Given the current landscape of global health security in the midst of the COVID-19 pandemic and the ongoing review of IHR in response to COVID-19 it is worth reflecting on JEE and SPAR in light of our mapping to inform future decision-making. First, the limitations highlighted above could have important policy implications. Identified gaps in access to essential health care (many countries are struggling with this in the COVID-19 pandemic), AMR, vaccination and laboratory and surveillance systems raise significant issues regarding pandemic preparedness. In its interim report  the Panel on Pandemic Preparedness and Response concluded that the current global pandemic alert system is ‘slow, cumbersome and indecisive’ and requires significant strengthening to enable flexibility and ‘reaction at speed’. WHOs response relies on robust national surveillance and response capacity, in compliance with IHR, therefore the gaps identified here should be examined as a priority, particularly in light of the global response to COVID-19. Second, SPAR was updated in 2018 in order to provide a more comprehensive self-assessment of IHR compliance in between JEEs. The indicators created cover most JEE domains to a lesser degree of detail, which is to be expected for an interim assessment of progress. However, there is still scope to make the SPAR indicators more robust and evidence-based, depending on the appetite for this given a limited pool of resources for some countries.
Third, SPAR indicators could also be more closely aligned with JEE indicators regardless of the level of detail. Having the same overarching indicators for both SPAR and JEE with sub-indicators for JEE providing an additional level of detail could be a way of entirely aligning the WHO’s IHR Monitoring and Evaluation process. This would also remove the need for undertaking any mapping process in order to determine how changes in SPAR scoring would impact JEE performance. Additionally, given the many competing demands for health systems having a shorter and well aligned tool covering both SPAR and JEE should have greater utility.
Finally, it should be noted that although Kandel et al  showed good correlation between SPAR and JEE scores for IHR capacity, the true power of the JEE and SPAR process to predict country-level preparedness for public health emergencies and the degree to which good correlation between SPAR and JEE correlates with effective preparedness and response remains undefined. Neither JEE nor SPAR may fully assess preparedness as other factors outside of IHR compliance such as political engagement and health system resilience will impact preparedness and response. Findings from the current COVID-19 pandemic may prove enlightening in this regard. Global understanding of factors that contribute to emergency preparedness is growing, therefore the tools for measuring preparedness will continue to evolve and will be influenced by policy positions of the global health security leadership. The differences highlighted in this paper hint at the challenges of norm building through international institutions and having agreement across all WHO member states on a shared approach.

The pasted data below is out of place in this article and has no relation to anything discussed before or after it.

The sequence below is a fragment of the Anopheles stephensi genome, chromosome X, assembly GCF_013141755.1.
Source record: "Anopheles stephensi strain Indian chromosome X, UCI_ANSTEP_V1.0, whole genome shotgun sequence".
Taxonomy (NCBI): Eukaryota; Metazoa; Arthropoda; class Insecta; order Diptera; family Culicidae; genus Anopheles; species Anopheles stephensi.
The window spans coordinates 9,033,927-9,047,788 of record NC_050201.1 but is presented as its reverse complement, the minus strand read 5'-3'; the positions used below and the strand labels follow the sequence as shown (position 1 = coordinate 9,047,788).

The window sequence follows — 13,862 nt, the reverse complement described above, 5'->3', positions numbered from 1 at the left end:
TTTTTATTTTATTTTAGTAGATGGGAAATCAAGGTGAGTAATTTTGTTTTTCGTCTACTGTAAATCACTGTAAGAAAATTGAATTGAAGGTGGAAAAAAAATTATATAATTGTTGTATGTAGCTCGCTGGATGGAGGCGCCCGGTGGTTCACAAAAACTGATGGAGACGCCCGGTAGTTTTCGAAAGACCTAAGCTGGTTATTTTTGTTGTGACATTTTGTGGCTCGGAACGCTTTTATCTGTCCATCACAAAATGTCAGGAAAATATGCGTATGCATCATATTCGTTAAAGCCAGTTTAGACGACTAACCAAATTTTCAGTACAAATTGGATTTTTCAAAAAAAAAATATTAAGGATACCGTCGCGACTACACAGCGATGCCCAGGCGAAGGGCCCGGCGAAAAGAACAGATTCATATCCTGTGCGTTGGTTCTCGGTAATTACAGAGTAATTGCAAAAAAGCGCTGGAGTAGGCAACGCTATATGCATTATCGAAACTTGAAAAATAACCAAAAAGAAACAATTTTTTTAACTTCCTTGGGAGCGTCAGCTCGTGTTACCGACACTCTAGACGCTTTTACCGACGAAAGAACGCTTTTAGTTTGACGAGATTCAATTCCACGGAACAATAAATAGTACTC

The high level of correlation between SPAR and JEE indicators provides reassurance that the two reporting tools are complimentary and somewhat interchangeable. Although the true power of the SPAR and JEE processes to predict country-level preparedness for public health emergencies is still unknown SPAR is a useful process and can be used to demonstrate progress with IHR compliance in between JEE visits. Countries and projects aiming to increase IHR compliance could use SPAR to demonstrate the broad impact of their approaches. This should be complimented by a more detailed evaluation of progress on each indicator. Future work could include mapping the PHE IHR Strengthening Project logical framework (logframe) to the SPAR tool in order to assess compatibility between the two and potentially monitor the impact meeting logframe indicators has on IHR compliance.
Availability of data and materials
All data is available from the WHO website and all results are presented within this manuscript.
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No funding was used for this work. All authors work for Public Health England’s IHR Strengthening Project, a UK Aid-funded project.
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Razavi, A., Collins, S., Wilson, A. et al. Evaluating implementation of International Health Regulations core capacities: using the Electronic States Parties Self-Assessment Annual Reporting Tool (e-SPAR) to monitor progress with Joint External Evaluation indicators. Global Health 17, 69 (2021). https://doi.org/10.1186/s12992-021-00720-5